Emirates has phased out the Boeing 777-200 from its fleet with the final aircraft now resting at the so-called aircraft graveyard in Arizona.
The aircraft delivered in 1996 clocked up 60 million kilometres, enough to fly to the moon and back nearly 80 times, Emirates said.
The move to retire the 777-200 is part of Emirates’ strategy to maintain a relatively young fleet, which has an average age of just over six years. The savings made to the bottom line by operating new fuel-efficient aircraft comes as an added bonus.
The Dubai airline’s fleet of 234 aircraft is entirely made up of wide-body aircraft, including Airbus A380 and Boeing 777. With 24 new aircraft entering operations in 2014-15 and another 26 new aircraft to come this year, Emirates has to retire older aircraft.
Another 10 aircraft are due to be retired this year.
“So far, in 2014 and 2015 we have phased out three B777-200s and eight A340-500s on schedule, which is no mean feat in itself. For the year 2015-16, we’re planning a total of 10 phase-outs,” said Philip Audsley, the manager of aircraft assets at Emirates.
When it comes to aircraft retirement, Emirates either returns the aircraft to its lessor, sells it, or sends it to an aircraft graveyard, where the planes get dismantled.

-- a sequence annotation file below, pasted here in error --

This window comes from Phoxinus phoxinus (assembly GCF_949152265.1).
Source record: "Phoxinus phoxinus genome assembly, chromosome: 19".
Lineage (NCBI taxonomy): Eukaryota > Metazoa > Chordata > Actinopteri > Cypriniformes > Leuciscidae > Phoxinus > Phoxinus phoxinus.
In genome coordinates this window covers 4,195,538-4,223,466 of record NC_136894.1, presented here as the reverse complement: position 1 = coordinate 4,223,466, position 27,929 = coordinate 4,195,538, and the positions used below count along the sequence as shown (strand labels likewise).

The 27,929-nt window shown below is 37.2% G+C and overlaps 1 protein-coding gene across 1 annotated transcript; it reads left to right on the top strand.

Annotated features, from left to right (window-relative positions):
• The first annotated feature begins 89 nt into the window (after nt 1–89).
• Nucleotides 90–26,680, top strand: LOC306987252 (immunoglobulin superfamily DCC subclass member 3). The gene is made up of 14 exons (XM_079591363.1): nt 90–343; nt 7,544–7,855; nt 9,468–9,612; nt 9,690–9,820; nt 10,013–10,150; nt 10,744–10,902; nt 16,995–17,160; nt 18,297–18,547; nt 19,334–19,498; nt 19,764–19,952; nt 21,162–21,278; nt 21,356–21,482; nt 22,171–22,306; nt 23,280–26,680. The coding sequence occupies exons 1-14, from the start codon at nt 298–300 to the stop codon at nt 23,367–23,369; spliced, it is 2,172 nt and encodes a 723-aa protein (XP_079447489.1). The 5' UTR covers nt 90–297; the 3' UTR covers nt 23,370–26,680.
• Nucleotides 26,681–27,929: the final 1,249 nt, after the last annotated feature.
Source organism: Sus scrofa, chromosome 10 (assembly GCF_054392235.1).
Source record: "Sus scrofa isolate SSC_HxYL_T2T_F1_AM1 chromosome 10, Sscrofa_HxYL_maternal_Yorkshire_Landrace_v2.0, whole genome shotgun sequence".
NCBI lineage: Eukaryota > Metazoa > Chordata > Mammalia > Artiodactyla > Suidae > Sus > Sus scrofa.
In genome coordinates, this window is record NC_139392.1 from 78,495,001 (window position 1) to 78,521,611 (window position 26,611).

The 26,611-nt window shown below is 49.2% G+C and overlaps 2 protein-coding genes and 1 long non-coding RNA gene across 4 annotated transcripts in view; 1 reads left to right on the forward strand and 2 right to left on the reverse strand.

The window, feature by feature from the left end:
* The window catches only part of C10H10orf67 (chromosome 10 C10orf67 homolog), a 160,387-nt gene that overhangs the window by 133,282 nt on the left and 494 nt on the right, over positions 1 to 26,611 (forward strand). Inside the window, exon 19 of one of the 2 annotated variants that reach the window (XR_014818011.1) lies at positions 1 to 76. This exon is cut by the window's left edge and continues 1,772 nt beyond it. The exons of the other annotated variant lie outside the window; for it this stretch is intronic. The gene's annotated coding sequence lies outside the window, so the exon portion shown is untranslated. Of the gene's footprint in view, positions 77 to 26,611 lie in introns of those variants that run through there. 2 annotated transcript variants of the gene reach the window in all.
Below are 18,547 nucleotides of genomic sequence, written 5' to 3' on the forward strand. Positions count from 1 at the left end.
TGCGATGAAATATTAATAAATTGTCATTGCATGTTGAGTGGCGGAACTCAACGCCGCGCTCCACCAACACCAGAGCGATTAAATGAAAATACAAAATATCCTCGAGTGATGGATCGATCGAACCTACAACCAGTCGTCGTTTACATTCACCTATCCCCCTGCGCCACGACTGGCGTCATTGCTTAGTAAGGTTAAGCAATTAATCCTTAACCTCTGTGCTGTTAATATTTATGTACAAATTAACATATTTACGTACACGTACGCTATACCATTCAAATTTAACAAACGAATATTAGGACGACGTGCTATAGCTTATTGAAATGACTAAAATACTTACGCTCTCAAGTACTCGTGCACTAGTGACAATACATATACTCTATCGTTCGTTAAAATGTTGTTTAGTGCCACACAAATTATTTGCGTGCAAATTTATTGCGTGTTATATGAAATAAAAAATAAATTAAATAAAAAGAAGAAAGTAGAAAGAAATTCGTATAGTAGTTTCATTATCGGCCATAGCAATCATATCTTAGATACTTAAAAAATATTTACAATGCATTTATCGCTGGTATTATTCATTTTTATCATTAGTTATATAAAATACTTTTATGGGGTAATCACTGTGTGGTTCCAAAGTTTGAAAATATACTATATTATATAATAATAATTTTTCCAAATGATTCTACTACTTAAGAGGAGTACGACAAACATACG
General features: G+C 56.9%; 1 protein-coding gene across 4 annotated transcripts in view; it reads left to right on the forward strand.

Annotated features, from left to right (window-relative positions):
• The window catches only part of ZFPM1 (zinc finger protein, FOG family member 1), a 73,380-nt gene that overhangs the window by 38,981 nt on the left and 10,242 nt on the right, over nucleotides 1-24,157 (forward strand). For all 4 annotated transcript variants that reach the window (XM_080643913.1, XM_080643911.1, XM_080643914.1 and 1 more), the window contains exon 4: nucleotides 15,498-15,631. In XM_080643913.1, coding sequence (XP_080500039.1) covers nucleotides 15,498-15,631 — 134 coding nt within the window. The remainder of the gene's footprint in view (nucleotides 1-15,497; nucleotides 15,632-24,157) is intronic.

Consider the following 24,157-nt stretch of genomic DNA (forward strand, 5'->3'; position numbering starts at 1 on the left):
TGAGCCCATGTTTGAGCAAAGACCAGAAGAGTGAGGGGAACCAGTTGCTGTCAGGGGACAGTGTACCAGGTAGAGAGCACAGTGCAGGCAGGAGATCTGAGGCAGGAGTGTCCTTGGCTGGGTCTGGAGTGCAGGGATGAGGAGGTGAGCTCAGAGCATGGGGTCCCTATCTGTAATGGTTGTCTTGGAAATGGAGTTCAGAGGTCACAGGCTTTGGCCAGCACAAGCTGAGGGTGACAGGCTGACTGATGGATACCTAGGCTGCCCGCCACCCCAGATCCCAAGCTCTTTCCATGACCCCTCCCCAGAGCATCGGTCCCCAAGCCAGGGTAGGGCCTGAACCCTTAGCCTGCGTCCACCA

On a physical level, the aircraft goes through a “de-branding” process, which means Emirates would remove its logo and livery.
Aircraft re-sale, however, is not an easy process. It could be difficult to find a second buyer, according to analysts.
“Emirates is known to get excellent value out of their aircraft. They work them long and hard. That can make it challenging to find a second owner,” said Will Horton, a senior analyst at the Centre for Aviation (Capa).
Saj Ahmad, the chief analyst at StrategicAero Research, agreed.
“Older aircraft aren’t easy to sell,” he said. “Even in this low fuel price environment. Sometimes the sum of their parts is greater, so that’s why they are retired and then stripped.”
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